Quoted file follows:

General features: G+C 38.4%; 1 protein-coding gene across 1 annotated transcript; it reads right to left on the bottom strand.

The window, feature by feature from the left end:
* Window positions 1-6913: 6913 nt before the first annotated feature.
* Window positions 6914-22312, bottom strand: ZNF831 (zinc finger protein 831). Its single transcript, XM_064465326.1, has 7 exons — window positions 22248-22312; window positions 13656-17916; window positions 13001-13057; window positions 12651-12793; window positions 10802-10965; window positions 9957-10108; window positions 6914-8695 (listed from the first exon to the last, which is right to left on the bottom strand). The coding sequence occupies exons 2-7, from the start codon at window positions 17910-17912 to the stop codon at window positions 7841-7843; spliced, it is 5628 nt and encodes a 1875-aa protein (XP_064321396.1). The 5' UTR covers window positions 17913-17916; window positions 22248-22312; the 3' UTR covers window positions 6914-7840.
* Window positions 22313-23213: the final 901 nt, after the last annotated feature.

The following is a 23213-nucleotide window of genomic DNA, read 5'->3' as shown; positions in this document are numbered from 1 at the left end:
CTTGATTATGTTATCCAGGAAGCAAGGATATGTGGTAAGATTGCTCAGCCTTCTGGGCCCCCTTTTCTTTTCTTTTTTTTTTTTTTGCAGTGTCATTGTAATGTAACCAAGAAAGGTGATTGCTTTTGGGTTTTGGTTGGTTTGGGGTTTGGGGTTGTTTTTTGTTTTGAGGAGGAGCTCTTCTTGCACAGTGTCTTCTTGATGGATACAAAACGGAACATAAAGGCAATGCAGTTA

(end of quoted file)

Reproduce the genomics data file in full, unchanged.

General features: G+C 38.4%; 1 protein-coding gene across 1 annotated transcript; it reads right to left on the bottom strand.

The window, feature by feature from the left end:
* Window positions 1-6913: 6913 nt before the first annotated feature.
* Window positions 6914-22312, bottom strand: ZNF831 (zinc finger protein 831). Its single transcript, XM_064465326.1, has 7 exons — window positions 22248-22312; window positions 13656-17916; window positions 13001-13057; window positions 12651-12793; window positions 10802-10965; window positions 9957-10108; window positions 6914-8695 (listed from the first exon to the last, which is right to left on the bottom strand). The coding sequence occupies exons 2-7, from the start codon at window positions 17910-17912 to the stop codon at window positions 7841-7843; spliced, it is 5628 nt and encodes a 1875-aa protein (XP_064321396.1). The 5' UTR covers window positions 17913-17916; window positions 22248-22312; the 3' UTR covers window positions 6914-7840.
* Window positions 22313-23213: the final 901 nt, after the last annotated feature.

The following is a 23213-nucleotide window of genomic DNA, read 5'->3' as shown; positions in this document are numbered from 1 at the left end:
CTTGATTATGTTATCCAGGAAGCAAGGATATGTGGTAAGATTGCTCAGCCTTCTGGGCCCCCTTTTCTTTTCTTTTTTTTTTTTTTGCAGTGTCATTGTAATGTAACCAAGAAAGGTGATTGCTTTTGGGTTTTGGTTGGTTTGGGGTTTGGGGTTGTTTTTTGTTTTGAGGAGGAGCTCTTCTTGCACAGTGTCTTCTTGATGGATACAAAACGGAACATAAAGGCAATGCAGTTA